What are grudges?
Grudges are defined as a feeling of resentment or ill will someone may have towards another person they believe to have wronged them. These feelings of resentment tend to last a very long time. The individual may feel that they were maliciously harmed by the other person despite the actual intent (i.e., even if it was an accident). For example, a grudge might be held by someone who resents a friend who unintentionally hurt their feelings over two years ago. Despite the comfort or protection grudges may offer, they actually have negative and long-lasting effects on our mental health.
Why do we hold grudges?
We all feel hurt or angry when we feel wronged by someone, and we’re all capable of holding grudges. However, there are some things that make it more likely for some people to hold grudges. This includes things like having a low self-esteem, issues with trust, poor coping skills, or even the closeness of the relationship. In addition to this, holding a grudge may offer a false sense of protection, where the person feels that by holding the grudge they cannot be hurt again. The reality is that by holding the grudge, they are hurting themselves. When we hold grudges, we are essentially ruminating on the negative thoughts and feelings, which may cause you to feel consistently and perpetually angry and unable to move forward with your life. Holding a grudge does not solve the problem nor does it make you feel better; research has shown that holding a grudge will detrimentally affect someone’s well being over time.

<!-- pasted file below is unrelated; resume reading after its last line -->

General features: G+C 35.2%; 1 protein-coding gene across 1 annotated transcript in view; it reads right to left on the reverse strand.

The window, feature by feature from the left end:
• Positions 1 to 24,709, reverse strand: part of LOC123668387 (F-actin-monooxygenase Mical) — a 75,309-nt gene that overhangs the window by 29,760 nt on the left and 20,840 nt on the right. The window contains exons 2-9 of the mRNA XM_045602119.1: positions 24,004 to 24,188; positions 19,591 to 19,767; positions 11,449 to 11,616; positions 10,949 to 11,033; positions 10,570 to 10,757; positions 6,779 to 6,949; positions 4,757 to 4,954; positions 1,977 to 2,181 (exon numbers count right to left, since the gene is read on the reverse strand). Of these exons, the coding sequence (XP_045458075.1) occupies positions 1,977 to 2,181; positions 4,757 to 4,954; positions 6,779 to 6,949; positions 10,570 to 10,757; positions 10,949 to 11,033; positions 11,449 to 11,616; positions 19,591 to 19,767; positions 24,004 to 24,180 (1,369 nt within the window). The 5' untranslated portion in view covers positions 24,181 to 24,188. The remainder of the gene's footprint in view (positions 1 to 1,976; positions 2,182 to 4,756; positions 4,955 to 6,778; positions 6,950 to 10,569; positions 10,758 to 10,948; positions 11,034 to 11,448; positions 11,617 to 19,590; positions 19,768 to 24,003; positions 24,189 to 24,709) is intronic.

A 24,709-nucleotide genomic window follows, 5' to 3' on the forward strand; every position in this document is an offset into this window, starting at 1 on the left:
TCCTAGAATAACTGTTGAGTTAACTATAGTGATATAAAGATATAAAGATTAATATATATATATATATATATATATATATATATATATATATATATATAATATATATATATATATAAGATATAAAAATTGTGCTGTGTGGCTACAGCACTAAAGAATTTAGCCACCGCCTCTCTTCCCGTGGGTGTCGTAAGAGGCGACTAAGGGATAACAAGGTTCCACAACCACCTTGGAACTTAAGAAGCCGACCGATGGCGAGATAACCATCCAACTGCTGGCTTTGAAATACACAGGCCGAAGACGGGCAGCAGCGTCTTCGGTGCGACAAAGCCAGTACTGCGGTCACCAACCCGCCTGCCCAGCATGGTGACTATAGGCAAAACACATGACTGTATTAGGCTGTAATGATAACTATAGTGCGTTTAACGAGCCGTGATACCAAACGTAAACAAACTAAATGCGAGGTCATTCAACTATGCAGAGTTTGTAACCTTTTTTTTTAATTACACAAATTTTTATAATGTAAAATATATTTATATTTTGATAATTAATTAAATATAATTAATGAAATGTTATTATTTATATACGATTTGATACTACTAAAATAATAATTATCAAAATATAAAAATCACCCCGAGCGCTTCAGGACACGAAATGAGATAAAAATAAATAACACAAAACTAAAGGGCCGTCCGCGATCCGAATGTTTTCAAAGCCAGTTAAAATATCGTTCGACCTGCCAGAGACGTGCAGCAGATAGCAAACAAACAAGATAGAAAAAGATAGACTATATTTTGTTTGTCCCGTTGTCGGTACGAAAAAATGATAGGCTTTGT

How can we overcome grudges?
Grudges can have damaging effects on our wellbeing and mental health, so learning to let go of them is very important. Here are some tips to consider when holding a grudge: First, accept what happened (regardless of how difficult it may be). Second, consider your role in the situation (e.g., did you overreact or add to the incident?). Third, practice empathy (seeing things from other perspectives) for everyone involved in the situation. Fourth, practice forgiveness even if it’s just for yourself to be able to move on. Finally, before moving on, set healthy boundaries. Most importantly, make sure to practice self-care throughout this time; letting go sounds easy, but it can be very difficult. If you are in therapy, your therapist can also help you work through the grudge and learn to process your emotions.
This page is part of the Roamers Therapy Glossary; a collection of mental-health related definitions that are written by our therapists.
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